Welcome to the Ashburton Aviation Museum
Ashburton has a strong aviation history, being a training base in World War 2. There were 50 Tiger Moths based there. The original tarmac and tie-down rings are still there to this day. These helped to secure the planes from Mid Canterbury’s strong nor-west winds.
We are situated at the Ashburton Airport!
There are over 20 aircraft on display in the Two Museum Buildings and more in the work shop. These include Devon, Vampire FB5, Harvard, Porterfield, Airtruk, Benson Gyro Glider, Weihe Glider, Hughes Helicopter, Olympia, Flying Flea, Harrier GR3, Canberra B2 Bomber Cockpit. F8 - Meteor, Zlin, DC3, Vampire T11, Link Trainer, Slingsby T31, Bergfalke, Cropmaster, Tiger Moth. The Museum is also home to the Southern DC3 Trusts Historic Airliner ZK AMY .Our latest aquisition is a Thompson Refueller, one of only 9 on display worldwide.
Ashburton Aviation Museum are thrilled to have obtained an ex RNZAF Skyhawk that has been added to their extensive collection. This is a US built jet which are known by many as ‘Scooters’. This large aircraft is about 44 feet long (13.41 metres) and the wingspan is 30 feet (9.14m). At its peak, it is 5 metres high.
The Skyhawk is sure to be yet another attraction to add to the wonderful collection at the Ashburton Aviation Museum.
On the 1st of October a new ‘super hanger’ opened to accommodate the growing number of exhibits. The Museum’s fighter jet collection has been extended with a Hawker Hunter Cockpit all the way from England, along with a Percival Provost that has also been donated to the museum. President Ron McFarlane states that they are ‘building up a collection of history for Ashburton”. Other displays include a “Spaceball” from Cosmos 482, Aircraft Engines, Model RNZAF Station Ashburton, Local History, Memorabilia & Model Aircraft.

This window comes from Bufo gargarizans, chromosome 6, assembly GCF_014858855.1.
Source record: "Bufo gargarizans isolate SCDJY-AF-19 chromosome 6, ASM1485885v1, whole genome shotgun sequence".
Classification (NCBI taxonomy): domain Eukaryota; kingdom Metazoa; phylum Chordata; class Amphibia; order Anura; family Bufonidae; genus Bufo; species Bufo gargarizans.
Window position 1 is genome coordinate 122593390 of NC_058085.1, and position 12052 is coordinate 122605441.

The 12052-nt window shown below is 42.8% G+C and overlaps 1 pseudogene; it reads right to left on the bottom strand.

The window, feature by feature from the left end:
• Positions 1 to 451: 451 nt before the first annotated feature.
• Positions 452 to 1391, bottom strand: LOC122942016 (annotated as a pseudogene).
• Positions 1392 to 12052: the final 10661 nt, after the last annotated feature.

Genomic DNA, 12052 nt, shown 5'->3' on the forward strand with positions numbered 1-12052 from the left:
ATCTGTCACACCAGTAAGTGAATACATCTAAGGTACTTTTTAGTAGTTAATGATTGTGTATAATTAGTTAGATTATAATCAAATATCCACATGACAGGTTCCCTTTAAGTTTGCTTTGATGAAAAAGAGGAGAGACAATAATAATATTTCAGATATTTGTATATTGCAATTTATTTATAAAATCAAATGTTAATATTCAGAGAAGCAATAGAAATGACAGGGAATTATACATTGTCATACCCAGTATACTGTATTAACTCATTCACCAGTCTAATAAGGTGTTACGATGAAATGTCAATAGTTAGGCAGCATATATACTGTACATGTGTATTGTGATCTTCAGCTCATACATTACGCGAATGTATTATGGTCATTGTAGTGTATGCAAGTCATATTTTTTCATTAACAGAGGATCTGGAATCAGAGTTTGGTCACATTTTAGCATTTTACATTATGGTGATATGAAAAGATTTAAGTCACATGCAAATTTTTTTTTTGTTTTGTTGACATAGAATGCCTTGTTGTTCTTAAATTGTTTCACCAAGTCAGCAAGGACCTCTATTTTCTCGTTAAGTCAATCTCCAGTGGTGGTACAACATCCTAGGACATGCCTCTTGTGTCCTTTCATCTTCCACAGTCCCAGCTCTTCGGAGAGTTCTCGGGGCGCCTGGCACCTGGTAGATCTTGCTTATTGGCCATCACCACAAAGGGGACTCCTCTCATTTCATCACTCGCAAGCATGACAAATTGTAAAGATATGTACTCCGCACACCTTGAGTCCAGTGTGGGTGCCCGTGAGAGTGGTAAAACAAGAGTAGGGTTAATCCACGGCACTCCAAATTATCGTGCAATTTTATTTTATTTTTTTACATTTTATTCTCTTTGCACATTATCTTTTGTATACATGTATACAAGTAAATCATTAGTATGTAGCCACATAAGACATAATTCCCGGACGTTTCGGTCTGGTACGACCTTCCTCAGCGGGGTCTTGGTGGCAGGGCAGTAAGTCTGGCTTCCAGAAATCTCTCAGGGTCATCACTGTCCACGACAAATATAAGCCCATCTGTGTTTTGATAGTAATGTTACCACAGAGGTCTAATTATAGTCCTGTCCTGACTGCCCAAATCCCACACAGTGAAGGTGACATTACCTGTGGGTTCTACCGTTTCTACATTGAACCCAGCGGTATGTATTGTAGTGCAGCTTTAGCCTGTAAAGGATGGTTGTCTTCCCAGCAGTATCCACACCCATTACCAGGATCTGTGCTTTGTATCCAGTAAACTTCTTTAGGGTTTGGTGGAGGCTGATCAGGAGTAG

There is also: a Research Library and Souvenirs are available for sale.
Currently the Ashburton Aviation Museum Society has around 400 members, of whom 150 are locals. The aerodrome is a convenient refuelling stop for GA and vintage aeroplanes bound for Wanaka, the museum hosts the Sport Aircraft Association's biennial Great Plains Fly -in, and it gets an interesting international mix of visitors. The atmosphere of the place works its way deep into those who pop by, and it has members all around the world.
One result is that its profile isn't as low as it used to be — literally. The museum now has a shiny new hangar looming over everything, with construction and fitting out being completed early this year. While the financial commitment involved would have been terrifying back in 1974, Jim says that it actually wasn't such a mission as the first hangar, there being a lot more funding resources around these days, plus the museum did a deal with the Southern DC-3 Trust which needed a home after its eviction from Wigram.
The hangar was to have been opened on 25 February, but along with just about everything else between Ashburton and Rangiora this plan got knocked back by the earthquake, and it took the arrival of the A4 Skyhawk NZ6204's and assembly by the crew from the RNZAF that gave the museum a chance to invite local members and dignitaries out to the museum for a gala style opening. Official guests included The Minister of Defence Mr Wayne Mapp and our member of Parliament Ms Jo
We run a roster system for our museum guides and that gives us the ability to be able to open the museum to the public every day everyday between 1pm and 3pm.Wednesdays and Saturdays we are open 9:30am to 3pm. Wednesday is workshop day with up to 20 members turning up most Wednesdays to help with the
restoration projects on the go. A cuppa and a chat is compulsory and takes place at 10.00am. Saturdays see another group turn up for the same routine.